The following paper was given by Hugh Heinsohn at a SMPTE conference in April of 2000. Nearly 10 years later, April of 2010, the first fully SMPTE-standards-based digital movie presentations will be distributed. It will likely take another full year to fully leave the current InterOp stage, as mandated by many studio VPF agreements (and the logic of being able to receive their movies.)
Hugh was looking into technology which wouldn’t be decided upon for several years. The decision to JPEG-2000 was certainly 4 or 5 years away, with resulted in R&D hell for the MPEG-based companies, those which did much to carry the industry during its many development years…actually leading to the demise of several.
The paper mentions JVC’s reflective liquid crystal technology, wouldn’t mature into prime-time availability for 7 years…and that by different company. Not only did JVC leave the field, but other large companies with large early investments like Qualcomm and Boeing walked away, perhaps recognizing the length of time before that their investments would come to fruition.
In fact, over half the manufacturers in the links at the end of the article are gone, one way or the other. Other companies,noteably DTS and Kodak, who made their investments later, have also left, which others such as Technicolor have scaled back.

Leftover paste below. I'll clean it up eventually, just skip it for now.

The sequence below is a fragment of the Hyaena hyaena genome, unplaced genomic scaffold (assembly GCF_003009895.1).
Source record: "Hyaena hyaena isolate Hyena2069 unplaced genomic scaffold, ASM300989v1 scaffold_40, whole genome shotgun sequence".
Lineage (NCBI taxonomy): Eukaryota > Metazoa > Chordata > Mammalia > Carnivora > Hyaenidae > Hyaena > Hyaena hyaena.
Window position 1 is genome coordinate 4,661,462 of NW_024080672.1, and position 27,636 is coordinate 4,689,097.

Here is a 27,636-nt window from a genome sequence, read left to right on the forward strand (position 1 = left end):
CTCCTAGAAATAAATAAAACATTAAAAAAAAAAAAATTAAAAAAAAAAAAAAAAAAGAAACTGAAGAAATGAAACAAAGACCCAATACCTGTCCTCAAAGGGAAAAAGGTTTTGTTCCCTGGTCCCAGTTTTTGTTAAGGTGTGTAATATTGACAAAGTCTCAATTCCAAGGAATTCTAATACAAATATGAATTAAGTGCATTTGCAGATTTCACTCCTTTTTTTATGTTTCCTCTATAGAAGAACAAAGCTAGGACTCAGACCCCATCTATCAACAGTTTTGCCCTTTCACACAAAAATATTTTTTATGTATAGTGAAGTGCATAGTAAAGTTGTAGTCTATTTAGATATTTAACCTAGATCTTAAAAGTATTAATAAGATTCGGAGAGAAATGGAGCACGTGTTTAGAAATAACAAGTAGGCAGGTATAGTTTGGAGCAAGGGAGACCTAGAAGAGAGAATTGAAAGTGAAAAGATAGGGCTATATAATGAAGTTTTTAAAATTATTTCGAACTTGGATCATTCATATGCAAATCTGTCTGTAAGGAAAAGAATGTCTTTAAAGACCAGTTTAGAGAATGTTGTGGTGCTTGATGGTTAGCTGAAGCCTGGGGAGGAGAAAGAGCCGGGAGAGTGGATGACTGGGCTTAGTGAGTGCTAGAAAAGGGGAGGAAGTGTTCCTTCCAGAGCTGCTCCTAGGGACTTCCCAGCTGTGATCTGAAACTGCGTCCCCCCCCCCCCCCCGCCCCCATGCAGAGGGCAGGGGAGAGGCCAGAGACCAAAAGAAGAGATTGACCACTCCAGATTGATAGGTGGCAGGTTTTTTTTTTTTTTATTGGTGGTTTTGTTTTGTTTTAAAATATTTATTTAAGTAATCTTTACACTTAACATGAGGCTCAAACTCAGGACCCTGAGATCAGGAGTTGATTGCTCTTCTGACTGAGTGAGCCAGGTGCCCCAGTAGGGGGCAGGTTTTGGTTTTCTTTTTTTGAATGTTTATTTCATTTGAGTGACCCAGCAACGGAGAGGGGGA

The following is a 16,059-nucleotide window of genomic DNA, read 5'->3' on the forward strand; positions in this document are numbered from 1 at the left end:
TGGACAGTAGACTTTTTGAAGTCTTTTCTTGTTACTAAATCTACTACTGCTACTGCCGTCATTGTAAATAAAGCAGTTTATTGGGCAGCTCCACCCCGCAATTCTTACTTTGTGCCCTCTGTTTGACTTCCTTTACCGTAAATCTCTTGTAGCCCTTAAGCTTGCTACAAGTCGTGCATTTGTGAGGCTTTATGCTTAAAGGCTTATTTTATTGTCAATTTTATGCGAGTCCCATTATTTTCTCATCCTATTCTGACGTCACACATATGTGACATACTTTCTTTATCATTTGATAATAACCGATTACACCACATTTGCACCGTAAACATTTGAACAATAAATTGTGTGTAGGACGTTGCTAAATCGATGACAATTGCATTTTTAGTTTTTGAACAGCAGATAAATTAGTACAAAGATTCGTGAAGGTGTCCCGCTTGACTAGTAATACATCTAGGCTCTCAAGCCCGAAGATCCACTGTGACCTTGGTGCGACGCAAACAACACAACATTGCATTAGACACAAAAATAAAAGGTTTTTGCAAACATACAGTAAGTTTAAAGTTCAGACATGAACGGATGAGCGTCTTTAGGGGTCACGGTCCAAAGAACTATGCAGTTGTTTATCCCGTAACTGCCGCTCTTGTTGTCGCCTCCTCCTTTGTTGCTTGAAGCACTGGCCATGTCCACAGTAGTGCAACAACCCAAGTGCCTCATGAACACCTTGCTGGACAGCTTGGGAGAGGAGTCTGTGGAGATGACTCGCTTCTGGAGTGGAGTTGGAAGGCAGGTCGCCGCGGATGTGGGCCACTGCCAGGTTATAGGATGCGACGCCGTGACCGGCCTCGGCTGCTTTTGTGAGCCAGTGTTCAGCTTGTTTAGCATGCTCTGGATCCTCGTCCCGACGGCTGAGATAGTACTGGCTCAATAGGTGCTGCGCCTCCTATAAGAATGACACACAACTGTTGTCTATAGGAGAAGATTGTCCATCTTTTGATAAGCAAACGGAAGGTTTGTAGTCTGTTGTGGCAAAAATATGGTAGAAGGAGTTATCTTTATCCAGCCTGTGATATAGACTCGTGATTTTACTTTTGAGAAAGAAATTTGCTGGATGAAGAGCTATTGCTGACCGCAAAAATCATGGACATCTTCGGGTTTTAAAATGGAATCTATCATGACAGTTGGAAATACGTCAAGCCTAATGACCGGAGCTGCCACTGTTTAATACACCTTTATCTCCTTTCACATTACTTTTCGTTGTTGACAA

Without further comment, this is a report that Hugh wrote, and memorably delivered well, to an appreciative audience – looking 10 years into the future. Hugh is now runs marketing plans for several entertainment technology companies. You can contact him via HughCan.
SMPTE Point of View
Digital Cinema and the Coming of the Apocalypse
Updated 18 April 2000
Abstract: Digital cinema has finally become a real possibility due to recent advances in electronic projection technology. Various industry organizations, equipment manufacturers and studios are working to develop practical systems that will be used to replace film as the primary distribution medium for feature films. This paper presents one person’s observations and perspectives on the potentials and pitfalls of digital cinema for the technical community involved with producing and distributing movies.